Archive for the ‘email’ Category

In new gaffe, Facebook improperly collects email contacts for 1.5 million

April 18th, 2019
In new gaffe, Facebook improperly collects email contacts for 1.5 million

Enlarge (credit: Getty Images)

Facebook's privacy gaffes keep coming. On Wednesday, the social media company said it collected the stored email address lists of as many as 1.5 million users without permission. On Thursday, the company said the number of Instagram users affected by a previously reported password storage error was in the "millions," not the "tens of thousands" as previously estimated.

Facebook said the email contact collection was the result of a highly flawed verification technique that instructed some users to supply the password for the email address associated with their account if they wanted to continue using Facebook. Security experts almost unanimously criticized the practice, and Facebook dropped it as soon as it was reported.

In a statement issued to reporters, Facebook wrote:

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An email marketing company left 809 million records exposed online

March 9th, 2019
(GERMANY OUT) Leerstehendes Fabrikgebäude im Bonner Stadtteil Friesdorf. Vernagelte Eingangstüre mit zerschlagenen Scheiben    (Photo by JOKER / Karl-Heinz Hick/ullstein bild via Getty Images)

Enlarge / (GERMANY OUT) Leerstehendes Fabrikgebäude im Bonner Stadtteil Friesdorf. Vernagelte Eingangstüre mit zerschlagenen Scheiben (Photo by JOKER / Karl-Heinz Hick/ullstein bild via Getty Images) (credit: Ullstein Bild | Getty Images)

By this point, you've hopefully gotten the message that your personal data can end up exposed in all sorts of unexpected internet backwaters. But increased awareness hasn't slowed the problem. In fact, it's only grown bigger—and more confounding.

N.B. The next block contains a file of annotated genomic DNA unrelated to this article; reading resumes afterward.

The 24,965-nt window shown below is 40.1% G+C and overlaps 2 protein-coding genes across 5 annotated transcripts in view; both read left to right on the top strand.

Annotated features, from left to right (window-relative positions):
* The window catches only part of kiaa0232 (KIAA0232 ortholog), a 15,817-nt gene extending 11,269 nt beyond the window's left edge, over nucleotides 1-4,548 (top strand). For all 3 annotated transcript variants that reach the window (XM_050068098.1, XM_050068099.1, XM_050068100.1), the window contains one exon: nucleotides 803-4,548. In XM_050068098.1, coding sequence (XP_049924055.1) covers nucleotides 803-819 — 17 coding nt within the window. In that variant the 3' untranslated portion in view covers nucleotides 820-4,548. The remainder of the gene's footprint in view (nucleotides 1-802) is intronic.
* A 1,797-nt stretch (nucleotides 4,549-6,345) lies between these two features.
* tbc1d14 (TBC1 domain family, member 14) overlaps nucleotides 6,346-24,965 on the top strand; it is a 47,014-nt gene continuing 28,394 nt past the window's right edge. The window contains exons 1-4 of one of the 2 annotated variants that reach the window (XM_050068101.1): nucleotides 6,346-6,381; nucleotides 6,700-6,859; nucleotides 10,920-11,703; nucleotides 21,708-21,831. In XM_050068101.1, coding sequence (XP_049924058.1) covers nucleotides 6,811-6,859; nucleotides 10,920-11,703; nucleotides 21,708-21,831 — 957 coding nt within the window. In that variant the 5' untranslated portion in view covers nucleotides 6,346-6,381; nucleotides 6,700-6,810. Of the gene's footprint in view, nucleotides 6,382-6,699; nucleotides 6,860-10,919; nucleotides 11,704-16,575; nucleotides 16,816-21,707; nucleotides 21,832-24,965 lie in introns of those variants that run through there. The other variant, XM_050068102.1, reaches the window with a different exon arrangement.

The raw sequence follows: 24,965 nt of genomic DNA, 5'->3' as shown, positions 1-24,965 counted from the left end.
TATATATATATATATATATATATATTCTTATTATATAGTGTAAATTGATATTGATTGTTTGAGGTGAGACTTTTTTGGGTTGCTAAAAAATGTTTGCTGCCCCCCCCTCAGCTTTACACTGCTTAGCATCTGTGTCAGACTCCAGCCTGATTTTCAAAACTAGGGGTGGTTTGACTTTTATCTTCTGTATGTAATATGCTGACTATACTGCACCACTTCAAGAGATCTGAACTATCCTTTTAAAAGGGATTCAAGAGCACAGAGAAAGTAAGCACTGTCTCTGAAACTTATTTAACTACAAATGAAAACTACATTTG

Last week, security researchers Bob Diachenko and Vinny Troia discovered an unprotected, publicly accessible MongoDB database containing 150 gigabytes of detailed, plaintext marketing data—including 763 million unique email addresses. The pair went public with their findings this week. The trove is not only massive but also unusual; it contains data about individual consumers as well as what appears to be "business intelligence data," like employee and revenue figures from various companies. This diversity may stem from the information's source. The database, owned by the "email validation" firm Verifications.io, was taken offline the same day Diachenko reported it to the company.

While you've likely never heard of them, validators play a crucial role in the email marketing industry. They don't send out marketing emails on their own behalf, or facilitate automated mass email campaigns. Instead, they vet a customer's mailing list to ensure that the email addresses in it are valid and won't bounce back. Some email marketing firms offer this mechanism in-house. But fully verifying that an email address works involves sending a message to the address and confirming that it was delivered—essentially spamming people. That means evading protections of internet service providers and platforms like Gmail. (There are less invasive ways to validate email addresses, but they have a tradeoff of false positives.) Mainstream email marketing firms often outsource this work rather than take on the risk of having their infrastructure blacklisted by spam filters, or lowering their online reputation scores.